As the holidays approach many people are looking forward to time off catching up on TV and the different treat foods that will be around. The term ‘binge watching’ TV has become common to most people. The term binge watching has become synonymous with a reference that until now had been reserved for food. The link between watching TV and overeating is an established link and has been for many years. However now that binge watching is here to stay with popular streaming sites offering full seasons of shows at the click of a button its impacting on the way we eat.

    There is a correlation between the amount of TV adults watch and the likelihood that they will become overweight or obese. The reasons for this are vast such as sitting and watching TV promotes a sedentary lifestyle. You are also far more exposed to unhealthy food and drink marketing through the advertising. The light from TV is like the light in your phone and can supress melatonin production which interferes with your sleep.

    If you watch TV whilst eating, you are distracted which means you miss the satiety cue from your brain telling you that you are full. Research at Harvard University found that ‘watching TV is a sedentary activity that actively encourages snacking’.

    Research has also found that what you watch also impacts on the amount you eat. In a study of over 500 people it was found that people ate almost twice as much if they are watching something suspenseful or sad. It is thought that watching something that produces a stress reaction (which raises your cortisol levels) leads to overeating, the overeating feels necessary as eating makes you feel better. People do not realise they are experiencing emotions not hunger and eat to rid themselves of feeling tense or sad.

    Some things you can do to help
  • Stop snacking in front of the TV altogether
  • Make it a rule to eat mindfully, bring your full attention to the food in front of you, engage all your senses how does it taste, smell, sound? What’s the texture like?

  • Make healthier swaps for snacking in front of the TV, put limited amounts of food in a bowl.
  • Leave the snack on a table in the same room but ensure you must get up and down to get a healthier snack.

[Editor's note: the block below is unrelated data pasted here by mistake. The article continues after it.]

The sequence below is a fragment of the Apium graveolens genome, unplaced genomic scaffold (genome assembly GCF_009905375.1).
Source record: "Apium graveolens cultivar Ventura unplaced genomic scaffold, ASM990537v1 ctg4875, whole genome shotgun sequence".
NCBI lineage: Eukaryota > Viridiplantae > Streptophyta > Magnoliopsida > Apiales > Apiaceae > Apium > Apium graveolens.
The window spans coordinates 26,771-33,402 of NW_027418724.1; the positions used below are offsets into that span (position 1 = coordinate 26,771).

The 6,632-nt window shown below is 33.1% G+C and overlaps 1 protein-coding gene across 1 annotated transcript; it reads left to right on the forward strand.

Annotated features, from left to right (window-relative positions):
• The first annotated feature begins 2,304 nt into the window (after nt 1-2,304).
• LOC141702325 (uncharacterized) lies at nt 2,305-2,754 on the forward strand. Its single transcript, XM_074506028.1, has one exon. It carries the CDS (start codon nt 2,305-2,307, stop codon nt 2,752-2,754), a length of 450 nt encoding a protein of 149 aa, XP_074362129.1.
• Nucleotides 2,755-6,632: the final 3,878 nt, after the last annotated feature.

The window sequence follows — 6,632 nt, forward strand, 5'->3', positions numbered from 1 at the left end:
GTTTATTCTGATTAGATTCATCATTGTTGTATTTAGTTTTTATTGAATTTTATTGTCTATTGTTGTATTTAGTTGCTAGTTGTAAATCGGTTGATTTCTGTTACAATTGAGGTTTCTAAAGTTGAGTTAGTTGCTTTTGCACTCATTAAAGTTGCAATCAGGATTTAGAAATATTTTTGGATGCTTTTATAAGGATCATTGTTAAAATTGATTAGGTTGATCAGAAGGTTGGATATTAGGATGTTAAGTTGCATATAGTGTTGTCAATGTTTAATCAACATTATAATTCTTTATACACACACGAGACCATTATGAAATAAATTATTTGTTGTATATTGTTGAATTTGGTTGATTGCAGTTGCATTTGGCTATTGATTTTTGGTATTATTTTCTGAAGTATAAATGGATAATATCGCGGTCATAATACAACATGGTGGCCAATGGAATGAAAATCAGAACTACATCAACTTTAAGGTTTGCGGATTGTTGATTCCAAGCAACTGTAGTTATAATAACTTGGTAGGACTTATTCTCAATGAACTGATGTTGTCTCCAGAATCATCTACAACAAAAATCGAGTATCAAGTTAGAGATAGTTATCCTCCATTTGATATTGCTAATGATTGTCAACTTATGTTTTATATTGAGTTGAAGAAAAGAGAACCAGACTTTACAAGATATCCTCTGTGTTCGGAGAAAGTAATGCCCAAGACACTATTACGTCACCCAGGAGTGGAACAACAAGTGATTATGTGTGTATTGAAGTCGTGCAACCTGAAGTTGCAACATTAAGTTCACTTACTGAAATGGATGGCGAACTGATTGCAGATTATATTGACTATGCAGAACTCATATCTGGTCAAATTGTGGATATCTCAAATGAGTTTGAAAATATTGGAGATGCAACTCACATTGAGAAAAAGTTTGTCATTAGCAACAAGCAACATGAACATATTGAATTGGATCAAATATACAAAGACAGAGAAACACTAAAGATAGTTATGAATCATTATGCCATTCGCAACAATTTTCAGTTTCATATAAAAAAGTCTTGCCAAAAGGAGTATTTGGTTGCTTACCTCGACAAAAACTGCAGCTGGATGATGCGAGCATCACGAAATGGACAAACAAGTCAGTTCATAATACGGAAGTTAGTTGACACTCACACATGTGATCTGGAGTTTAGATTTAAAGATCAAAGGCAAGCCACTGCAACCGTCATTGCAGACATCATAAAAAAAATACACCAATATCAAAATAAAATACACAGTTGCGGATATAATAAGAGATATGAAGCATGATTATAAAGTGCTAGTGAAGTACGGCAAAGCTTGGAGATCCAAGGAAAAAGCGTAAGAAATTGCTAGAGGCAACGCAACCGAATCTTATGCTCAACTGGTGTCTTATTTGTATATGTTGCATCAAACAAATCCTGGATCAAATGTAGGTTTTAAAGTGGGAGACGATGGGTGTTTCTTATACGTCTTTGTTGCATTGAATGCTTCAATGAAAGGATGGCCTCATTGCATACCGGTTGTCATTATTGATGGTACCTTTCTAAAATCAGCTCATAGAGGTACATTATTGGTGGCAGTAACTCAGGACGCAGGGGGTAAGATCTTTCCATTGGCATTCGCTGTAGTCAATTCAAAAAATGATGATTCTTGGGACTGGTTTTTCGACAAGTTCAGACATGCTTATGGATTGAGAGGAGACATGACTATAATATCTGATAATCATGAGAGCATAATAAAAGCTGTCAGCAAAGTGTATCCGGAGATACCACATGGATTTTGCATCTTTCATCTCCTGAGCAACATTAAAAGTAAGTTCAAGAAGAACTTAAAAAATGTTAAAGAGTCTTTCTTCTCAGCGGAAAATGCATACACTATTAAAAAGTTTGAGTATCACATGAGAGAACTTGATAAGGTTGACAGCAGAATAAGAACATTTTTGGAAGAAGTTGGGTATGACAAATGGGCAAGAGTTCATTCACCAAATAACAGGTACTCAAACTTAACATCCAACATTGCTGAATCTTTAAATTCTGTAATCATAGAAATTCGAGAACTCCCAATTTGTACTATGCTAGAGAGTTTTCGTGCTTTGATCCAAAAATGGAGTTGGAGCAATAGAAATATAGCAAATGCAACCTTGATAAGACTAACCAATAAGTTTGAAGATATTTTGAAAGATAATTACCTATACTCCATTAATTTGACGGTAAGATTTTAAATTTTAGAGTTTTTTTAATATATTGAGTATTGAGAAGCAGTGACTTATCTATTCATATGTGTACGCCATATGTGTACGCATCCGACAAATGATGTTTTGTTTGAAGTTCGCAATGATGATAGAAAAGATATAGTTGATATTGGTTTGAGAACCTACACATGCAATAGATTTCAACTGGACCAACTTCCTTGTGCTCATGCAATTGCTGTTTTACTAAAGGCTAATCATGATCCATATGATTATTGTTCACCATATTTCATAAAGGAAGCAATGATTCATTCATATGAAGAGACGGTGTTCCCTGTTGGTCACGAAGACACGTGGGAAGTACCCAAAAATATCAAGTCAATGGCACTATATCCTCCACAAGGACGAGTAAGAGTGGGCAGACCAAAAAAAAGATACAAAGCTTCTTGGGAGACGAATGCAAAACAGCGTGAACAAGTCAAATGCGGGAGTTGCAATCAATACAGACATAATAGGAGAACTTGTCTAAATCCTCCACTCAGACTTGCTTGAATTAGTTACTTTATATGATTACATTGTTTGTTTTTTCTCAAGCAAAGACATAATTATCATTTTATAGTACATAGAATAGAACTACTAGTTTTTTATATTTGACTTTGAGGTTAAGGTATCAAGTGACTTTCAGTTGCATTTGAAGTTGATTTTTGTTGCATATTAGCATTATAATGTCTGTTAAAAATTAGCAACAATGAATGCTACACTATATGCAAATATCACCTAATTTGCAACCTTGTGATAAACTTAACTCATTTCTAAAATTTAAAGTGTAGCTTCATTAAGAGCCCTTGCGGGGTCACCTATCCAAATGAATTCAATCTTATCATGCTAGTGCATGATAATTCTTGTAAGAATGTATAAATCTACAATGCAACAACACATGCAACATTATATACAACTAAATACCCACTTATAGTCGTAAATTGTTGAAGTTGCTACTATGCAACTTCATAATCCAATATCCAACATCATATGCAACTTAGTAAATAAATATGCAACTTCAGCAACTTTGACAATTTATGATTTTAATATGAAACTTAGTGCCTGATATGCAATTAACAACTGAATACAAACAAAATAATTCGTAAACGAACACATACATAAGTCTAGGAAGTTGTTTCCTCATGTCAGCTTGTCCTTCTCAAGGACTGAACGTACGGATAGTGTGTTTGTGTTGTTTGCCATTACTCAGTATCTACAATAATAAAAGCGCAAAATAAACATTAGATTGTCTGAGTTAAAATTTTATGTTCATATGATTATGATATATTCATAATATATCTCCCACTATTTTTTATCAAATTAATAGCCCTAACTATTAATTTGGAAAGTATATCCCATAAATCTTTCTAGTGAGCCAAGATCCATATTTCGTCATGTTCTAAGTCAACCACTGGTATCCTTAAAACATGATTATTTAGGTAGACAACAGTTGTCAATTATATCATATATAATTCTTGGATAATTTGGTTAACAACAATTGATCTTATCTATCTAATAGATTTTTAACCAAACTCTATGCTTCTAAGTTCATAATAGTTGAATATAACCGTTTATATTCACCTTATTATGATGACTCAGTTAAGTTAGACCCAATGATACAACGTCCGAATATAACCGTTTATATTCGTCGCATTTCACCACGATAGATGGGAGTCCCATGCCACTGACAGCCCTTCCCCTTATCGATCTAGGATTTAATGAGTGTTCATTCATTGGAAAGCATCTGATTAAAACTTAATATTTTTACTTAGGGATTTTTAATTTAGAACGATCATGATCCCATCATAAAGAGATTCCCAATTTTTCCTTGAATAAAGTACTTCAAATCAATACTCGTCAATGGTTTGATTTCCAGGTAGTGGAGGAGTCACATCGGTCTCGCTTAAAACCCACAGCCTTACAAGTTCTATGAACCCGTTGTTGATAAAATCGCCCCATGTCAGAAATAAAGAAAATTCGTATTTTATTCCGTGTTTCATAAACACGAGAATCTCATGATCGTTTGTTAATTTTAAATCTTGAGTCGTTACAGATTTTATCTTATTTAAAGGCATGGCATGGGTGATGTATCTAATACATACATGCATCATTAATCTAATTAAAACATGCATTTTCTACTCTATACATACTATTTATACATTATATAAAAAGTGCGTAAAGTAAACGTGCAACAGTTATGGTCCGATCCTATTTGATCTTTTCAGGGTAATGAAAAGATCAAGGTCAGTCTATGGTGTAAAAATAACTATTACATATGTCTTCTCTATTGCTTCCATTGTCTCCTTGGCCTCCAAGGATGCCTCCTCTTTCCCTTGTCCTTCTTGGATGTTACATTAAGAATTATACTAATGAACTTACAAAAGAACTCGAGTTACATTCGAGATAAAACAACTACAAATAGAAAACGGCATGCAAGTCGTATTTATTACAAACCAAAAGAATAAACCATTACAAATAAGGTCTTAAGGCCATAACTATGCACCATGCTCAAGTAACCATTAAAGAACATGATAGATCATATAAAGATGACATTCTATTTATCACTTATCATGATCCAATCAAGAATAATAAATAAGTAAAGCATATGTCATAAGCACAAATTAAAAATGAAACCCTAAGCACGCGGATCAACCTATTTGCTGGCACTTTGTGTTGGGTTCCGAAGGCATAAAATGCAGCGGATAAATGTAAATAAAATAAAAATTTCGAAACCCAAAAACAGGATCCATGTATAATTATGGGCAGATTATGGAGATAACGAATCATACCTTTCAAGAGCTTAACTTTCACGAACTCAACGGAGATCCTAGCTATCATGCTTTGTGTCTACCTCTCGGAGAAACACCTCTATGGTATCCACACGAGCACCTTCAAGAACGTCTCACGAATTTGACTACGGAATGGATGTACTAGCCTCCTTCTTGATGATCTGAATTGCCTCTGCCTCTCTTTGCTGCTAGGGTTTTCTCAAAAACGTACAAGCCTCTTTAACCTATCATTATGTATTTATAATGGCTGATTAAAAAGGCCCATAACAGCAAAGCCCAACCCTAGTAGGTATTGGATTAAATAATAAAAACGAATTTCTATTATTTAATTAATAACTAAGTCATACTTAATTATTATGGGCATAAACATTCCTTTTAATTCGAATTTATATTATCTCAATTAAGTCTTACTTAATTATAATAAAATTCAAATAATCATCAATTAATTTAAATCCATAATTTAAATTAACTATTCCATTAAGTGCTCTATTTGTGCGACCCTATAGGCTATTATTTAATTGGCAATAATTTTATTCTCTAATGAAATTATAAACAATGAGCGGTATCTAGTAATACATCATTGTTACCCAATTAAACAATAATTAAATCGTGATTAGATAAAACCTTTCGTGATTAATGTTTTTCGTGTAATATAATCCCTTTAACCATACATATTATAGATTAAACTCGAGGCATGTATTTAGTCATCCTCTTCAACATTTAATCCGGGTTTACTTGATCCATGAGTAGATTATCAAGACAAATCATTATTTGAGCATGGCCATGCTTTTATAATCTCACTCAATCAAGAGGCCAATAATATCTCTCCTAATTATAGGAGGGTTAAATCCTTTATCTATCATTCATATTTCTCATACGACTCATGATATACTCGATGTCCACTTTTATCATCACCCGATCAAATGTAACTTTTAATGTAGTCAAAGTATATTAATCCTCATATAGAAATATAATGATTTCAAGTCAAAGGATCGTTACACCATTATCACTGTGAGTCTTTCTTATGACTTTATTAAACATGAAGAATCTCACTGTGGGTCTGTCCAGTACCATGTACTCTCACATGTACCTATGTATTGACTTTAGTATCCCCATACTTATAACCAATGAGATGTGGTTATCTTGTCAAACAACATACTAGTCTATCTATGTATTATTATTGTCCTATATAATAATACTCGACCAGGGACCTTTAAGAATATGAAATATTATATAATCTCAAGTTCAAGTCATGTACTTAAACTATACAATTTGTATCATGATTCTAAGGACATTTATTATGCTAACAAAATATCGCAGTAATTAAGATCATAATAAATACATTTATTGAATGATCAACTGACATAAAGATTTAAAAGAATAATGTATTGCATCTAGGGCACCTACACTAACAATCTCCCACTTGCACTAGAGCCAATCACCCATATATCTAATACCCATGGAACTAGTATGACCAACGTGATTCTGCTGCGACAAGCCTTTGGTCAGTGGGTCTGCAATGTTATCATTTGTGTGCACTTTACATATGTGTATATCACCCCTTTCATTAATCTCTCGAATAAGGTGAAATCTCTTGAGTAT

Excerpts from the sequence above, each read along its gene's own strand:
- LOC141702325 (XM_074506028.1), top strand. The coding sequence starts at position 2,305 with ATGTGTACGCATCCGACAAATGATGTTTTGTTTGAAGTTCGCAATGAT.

• Keep junk foods out of the house
  • Fast forward adverts or find something else to do whilst they are on so that you are not being targeted by endless unhealthy food and drink choices.

  • What is Bulimia?

    Articles. Bulimia

    Bulimia is an eating disorder and mental health condition. People who have bulimia go through periods where they eat a lot of food in a very short amount of time (binge eating) and then make themselves sick, or do excessive exercise, or a combination of these, to try to stop themselves gaining weight.
    Bulimia is often a vicious cycle of binging and purging, triggered by things such as hunger, sadness or stress. You may set very strict rules for yourself about dieting, eating or exercising. Failing to keep to these then leads to periods of excessive eating and loss of control (binge eating), after which you feel guilty or ashamed. You then purge to get rid of the calories, leaving you feeling hungry again, and the cycle continues.

    Who gets Bulimia?
    Men and women of any age can get bulimia, but it's most common in young women and typically starts in the mid to late teens. There is no cause for bulimia but it is widely recognised that some predisposing factors make you more susceptible to developing an eating disorder. Predisposing factors include things like; eating disorders, depression alcohol or drug addiction within the family. If you have been criticised for eating habits, body shape or weight or if you have been abused, anxiety, low self-esteem, obsessive personality or are a perfectionist.

    Health Risks
    There are many health risks associated with Bulimia and this eating disorder can quickly lead to physical problems associated with not getting the right nutrients, vomiting a lot, or overusing laxatives. Possible complications include feeling tired and weak, dry skin and hair, swollen glands and muscle spasms as well as sore throats damaged tooth enamel and bad breath, heart, kidney and bowel problems and bone problems.

    Symptoms of bulimia include:
  • eating very large amounts of food in a short time, (binge eating).
  • making yourself vomit, or using laxatives, to avoid putting on weight after a binge
  • Doing an extreme amount of exercise after a binge to avoid putting on weight
  • fear of putting on weight
  • being very critical about your weight and body shape
  • mood changes – feeling tense or anxious
  • behaving secretively around food

    What it is like for the Sufferer
    All eating disorders including Bulimia are a complex relationship between the mind, body food, control and emotions. It often starts when there is a period of stress for the person and develops as a strategy to help them cope. Bulimia is Maladaptive which means it changes and there comes a point when the sufferer realises that they are no longer in control of the binge-purge cycle. People with Bulimia feel trapped and often become frightened of how out of control their binge eating and purging has become. A competent eating disorder therapist should work with you in all areas of the sufferers life to assist recovery.

    "we clear our plates, yet we are still famished- starving for something other than food’ – Kate Wicker

    Getting Help